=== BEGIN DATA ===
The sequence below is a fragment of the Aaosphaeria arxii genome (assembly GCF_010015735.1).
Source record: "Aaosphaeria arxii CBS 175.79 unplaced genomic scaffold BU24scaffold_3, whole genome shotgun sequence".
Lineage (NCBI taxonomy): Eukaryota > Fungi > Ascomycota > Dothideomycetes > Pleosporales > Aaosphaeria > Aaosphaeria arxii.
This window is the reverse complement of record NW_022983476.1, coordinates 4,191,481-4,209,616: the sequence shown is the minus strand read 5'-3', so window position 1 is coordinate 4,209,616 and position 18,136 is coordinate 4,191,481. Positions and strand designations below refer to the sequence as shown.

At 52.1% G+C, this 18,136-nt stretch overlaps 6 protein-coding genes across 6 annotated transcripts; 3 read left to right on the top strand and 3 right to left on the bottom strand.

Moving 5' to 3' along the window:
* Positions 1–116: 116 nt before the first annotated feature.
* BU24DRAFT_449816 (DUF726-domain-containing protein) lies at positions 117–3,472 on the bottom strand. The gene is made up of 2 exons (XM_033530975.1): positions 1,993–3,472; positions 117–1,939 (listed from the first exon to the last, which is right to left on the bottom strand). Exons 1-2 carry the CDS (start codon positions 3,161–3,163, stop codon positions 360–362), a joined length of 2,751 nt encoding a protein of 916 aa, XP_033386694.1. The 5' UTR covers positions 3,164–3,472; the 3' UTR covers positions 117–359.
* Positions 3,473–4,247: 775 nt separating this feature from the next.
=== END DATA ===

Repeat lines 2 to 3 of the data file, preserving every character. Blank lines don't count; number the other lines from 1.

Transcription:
Source record: "Aaosphaeria arxii CBS 175.79 unplaced genomic scaffold BU24scaffold_3, whole genome shotgun sequence".
Lineage (NCBI taxonomy): Eukaryota > Fungi > Ascomycota > Dothideomycetes > Pleosporales > Aaosphaeria > Aaosphaeria arxii.